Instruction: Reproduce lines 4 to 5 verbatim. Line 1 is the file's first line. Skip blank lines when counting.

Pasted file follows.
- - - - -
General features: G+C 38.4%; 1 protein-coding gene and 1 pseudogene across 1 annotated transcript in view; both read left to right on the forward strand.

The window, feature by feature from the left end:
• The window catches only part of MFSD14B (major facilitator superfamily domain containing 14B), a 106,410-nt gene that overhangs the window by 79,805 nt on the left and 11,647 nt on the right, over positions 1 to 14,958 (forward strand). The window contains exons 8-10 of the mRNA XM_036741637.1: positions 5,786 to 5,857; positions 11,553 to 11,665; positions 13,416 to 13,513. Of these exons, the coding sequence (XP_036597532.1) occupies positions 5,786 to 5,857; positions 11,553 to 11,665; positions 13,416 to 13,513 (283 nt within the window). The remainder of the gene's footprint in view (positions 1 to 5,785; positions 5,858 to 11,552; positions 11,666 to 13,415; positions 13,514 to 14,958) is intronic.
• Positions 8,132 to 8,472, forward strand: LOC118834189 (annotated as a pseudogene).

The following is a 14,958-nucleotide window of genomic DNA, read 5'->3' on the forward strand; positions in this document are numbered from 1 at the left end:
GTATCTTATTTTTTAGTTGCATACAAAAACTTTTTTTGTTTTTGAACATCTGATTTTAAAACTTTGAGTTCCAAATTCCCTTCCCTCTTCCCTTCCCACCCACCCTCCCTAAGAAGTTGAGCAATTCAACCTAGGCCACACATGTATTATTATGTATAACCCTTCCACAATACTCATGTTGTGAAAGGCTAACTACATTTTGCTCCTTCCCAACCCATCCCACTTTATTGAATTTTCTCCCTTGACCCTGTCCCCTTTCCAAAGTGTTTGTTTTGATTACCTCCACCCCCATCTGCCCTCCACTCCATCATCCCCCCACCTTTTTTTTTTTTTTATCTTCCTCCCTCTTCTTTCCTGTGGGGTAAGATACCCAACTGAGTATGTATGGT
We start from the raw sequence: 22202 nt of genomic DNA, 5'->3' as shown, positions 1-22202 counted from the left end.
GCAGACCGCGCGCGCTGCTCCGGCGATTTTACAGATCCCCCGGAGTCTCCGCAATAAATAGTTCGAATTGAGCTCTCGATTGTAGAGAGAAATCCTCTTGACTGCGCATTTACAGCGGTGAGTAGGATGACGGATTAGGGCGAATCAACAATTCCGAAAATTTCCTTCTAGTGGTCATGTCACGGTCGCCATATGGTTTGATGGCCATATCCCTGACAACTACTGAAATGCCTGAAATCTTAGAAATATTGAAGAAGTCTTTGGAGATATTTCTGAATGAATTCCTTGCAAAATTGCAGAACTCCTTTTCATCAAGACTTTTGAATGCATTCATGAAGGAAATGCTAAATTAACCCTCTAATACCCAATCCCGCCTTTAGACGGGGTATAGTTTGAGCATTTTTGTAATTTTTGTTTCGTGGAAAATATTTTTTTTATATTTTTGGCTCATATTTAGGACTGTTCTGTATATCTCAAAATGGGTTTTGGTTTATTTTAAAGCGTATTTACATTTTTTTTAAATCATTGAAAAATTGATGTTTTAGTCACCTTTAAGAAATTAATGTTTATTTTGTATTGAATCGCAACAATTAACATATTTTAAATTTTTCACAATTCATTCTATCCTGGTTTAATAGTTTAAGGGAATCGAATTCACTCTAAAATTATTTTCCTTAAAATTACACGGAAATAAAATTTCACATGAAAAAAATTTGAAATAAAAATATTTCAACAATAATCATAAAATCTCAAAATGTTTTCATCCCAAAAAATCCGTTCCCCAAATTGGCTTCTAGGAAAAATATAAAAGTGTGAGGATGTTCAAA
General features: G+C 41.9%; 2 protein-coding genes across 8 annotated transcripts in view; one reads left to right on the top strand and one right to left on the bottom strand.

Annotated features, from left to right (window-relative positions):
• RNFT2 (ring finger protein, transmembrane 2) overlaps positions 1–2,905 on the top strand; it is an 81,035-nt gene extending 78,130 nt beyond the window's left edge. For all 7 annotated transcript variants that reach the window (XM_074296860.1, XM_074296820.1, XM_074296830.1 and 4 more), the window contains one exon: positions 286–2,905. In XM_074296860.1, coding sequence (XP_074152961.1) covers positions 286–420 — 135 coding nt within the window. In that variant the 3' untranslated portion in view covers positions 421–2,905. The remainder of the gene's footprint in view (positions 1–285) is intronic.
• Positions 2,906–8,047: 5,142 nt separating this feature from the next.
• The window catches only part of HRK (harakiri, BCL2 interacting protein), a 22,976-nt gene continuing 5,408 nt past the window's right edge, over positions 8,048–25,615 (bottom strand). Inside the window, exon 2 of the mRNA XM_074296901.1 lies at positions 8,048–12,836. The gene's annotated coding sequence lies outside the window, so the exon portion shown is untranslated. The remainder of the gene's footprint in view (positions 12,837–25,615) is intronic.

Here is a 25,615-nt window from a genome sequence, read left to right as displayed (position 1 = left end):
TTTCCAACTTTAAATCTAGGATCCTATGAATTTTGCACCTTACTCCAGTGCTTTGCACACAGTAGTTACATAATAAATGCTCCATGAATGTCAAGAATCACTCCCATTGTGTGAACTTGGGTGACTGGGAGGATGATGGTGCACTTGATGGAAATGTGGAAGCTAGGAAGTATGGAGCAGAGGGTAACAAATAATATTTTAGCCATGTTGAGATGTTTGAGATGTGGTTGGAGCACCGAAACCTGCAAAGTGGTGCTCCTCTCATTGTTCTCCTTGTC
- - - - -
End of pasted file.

• Positions 8,132 to 8,472, forward strand: LOC118834189 (annotated as a pseudogene).

The following is a 14,958-nucleotide window of genomic DNA, read 5'->3' on the forward strand; positions in this document are numbered from 1 at the left end: